Right now, it’s just a little scattered. They’ve gone through a couple different graphic designers over the past few years, that have tweaked and adjusted different things. So our website’s pretty basic right now. Our logo is starting to be more dated. It’s a type-font and it has the three icons to the side of it. So it’s just really hard to brand that anywhere because it all –

Brady Shearer:
Yeah, I’m looking at it right now, and just to kinda like hopefully give a little bit of a word picture for it I’m looking at. So, there’s the word mark, “Northwest Assembly of God,” on the right hand side, and the on the left hand side of the logo, there’s three rounded squares. So the edges aren’t pointed; they’re three rounded squares right next to each other – one, two, three. The first one is kind of a red color. The second is a green color. The third one is a yellow color. And you’ve got a person, a leaf, and a cross. Just classic, classic church. For a church of, like, 150-200 ish, Christian, I’ve seen a lot worse. Though the first thing I do see on your website, and really the only thing, is a giant slider!

[00:04:00]
Christian Lamb:
Yeah.

Brady Shearer:
And yeah know-

Christian Lamb:
Love that.

Brady Shearer:
You know how I feel about sliders, Christian. I have a strong affection for them. No, they-they are the worst. If there’s one thing that hopefully we can gain from this consultation is that we can replace the – start going down the route of replacing the slider.

Christian Lamb:
Yeah. Absolutely.

Brady Shearer:
Seems like – looks like your church website was created by a company called Church Plant Media.

Christian Lamb:
Yes.

Brady Shearer:
Why would a church company, when they have a really nice website, burden a church – a nice church like yours, Christian – with a slider? How did this decision get made?

Christian Lamb:
I have no idea.

[00:04:30]
Brady Shearer:
Cool. Alright. So, back to the logo. So, I mean the first thing when I’m looking at this logo is like, it’s very difficult to have a brand going forward when we have three different icons as your actual logo. So, when it comes to redoing the brand, are you starting with the logo? Who are you getting – are you doing it as the designer, or is someone else doing it?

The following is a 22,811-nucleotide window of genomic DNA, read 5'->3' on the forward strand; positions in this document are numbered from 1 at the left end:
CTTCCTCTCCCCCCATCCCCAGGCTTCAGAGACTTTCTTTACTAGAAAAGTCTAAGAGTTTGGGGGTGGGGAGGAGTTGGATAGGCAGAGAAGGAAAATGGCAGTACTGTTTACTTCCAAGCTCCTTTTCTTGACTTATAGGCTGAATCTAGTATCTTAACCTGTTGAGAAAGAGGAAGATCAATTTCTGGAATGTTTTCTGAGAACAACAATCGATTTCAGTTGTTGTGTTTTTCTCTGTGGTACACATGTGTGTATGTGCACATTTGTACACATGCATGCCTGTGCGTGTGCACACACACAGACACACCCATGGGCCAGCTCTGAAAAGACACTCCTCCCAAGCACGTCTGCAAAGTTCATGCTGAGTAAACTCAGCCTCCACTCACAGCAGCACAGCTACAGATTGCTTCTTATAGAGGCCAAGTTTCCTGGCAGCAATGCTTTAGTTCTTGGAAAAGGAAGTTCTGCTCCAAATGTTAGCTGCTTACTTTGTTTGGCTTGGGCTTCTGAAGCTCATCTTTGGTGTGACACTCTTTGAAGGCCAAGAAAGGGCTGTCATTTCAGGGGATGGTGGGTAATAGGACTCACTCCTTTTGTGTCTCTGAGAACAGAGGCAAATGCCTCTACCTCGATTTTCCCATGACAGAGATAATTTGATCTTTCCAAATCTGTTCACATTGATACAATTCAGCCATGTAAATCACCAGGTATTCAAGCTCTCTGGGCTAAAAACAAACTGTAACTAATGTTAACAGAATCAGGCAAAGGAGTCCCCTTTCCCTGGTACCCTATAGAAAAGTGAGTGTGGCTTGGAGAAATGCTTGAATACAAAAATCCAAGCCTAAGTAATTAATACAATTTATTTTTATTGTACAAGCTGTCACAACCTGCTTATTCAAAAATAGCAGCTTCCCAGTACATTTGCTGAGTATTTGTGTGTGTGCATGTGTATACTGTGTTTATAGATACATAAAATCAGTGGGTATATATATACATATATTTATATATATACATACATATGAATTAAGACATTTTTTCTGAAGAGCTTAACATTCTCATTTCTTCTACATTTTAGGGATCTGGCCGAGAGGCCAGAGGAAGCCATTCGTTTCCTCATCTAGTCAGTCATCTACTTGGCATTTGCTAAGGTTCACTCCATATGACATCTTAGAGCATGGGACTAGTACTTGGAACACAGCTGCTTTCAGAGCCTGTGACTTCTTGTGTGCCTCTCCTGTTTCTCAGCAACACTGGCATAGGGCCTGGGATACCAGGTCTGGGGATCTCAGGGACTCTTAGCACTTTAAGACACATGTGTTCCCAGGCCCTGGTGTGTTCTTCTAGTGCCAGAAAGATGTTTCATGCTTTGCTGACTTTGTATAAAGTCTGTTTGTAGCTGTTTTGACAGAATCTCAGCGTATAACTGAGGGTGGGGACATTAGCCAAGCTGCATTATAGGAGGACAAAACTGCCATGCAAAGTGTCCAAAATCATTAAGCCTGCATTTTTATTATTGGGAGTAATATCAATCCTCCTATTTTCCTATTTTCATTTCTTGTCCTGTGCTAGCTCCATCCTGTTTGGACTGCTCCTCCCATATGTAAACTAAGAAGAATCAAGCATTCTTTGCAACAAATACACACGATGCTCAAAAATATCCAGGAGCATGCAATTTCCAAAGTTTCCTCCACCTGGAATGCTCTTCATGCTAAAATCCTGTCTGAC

Christian Lamb:
Yeah, I would be doing it, and then we’re open for whatever. So whether that’s a logo mark a logotype, where it’s just the-

Brady Shearer:
Yeah.

Christian Lamb:
Stylized.

Brady Shearer:
Do you have a preference either way?

Christian Lamb:
Um, no. Either way.

Brady Shearer:
Cool. Cool. I’ve always been a fan of a logo mark. I’ve enjoyed that, but there is something to be said about a name such as yours and Pro Church Tools. When they’re that long, it’s sometimes nice to kind of use a word logo, because the name of the organization is already long enough, that introducing a mark on top of that can kind of, ya know, just add a little bit of clutter. But I’ve always been a – I mean would prefer an actual – like personally, I always prefer a logo mark. And then when it comes – like, once you’ve got kind of the logo down, where do you go from there? Are you gonna explore typography and colors and the like?

Christian Lamb:
Right, yeah. Exploring those options as well as rebranding the various ministries that we have. So, rebranding the kids, rebranding student ministries. We’re starting a young adults group, so giving that some kind of brand.

[00:06:00]
Brady Shearer:
And how are they branded right now? Like, does everything have its own kind of unique name?

Christian Lamb:
Yeah. Right now, it’s Upside Down Kids. And we have Amplified Student Ministries. And they all have their own unique logos themselves.

Brady Shearer:
Classic! Oh, man. This is a lot of fun, Christian. This is – you are – and I hope you’re okay with this – but you are the example of the average church that Pro Church exists to help. Because I’m looking at your website and your branding, and you’re sharing like the names of the brands within your church. And I’m like, there are so many big wins that we can accomplish here, which is awesome, like – just a couple small tweaks, and we can take some huge steps forward in our communications, which is awesome because it doesn’t actually take that much. So, is there a timeline on the logo? Is that where you’re starting this rebrand? Like, I’m not gonna change the names of the ministries until we get this logo down?

[00:07:00]
Christian Lamb:
No, it’s kind of just all at once. We’re looking at some kind of like fall, like, announcement. We do something we call like a “Welcome Home” series in the fall, where we just do like, all the staff come up and we preach. So we were thinking of, if we did a new mission statement, a new mission for the church, revitalize all that, announcing all those changes at once in the fall.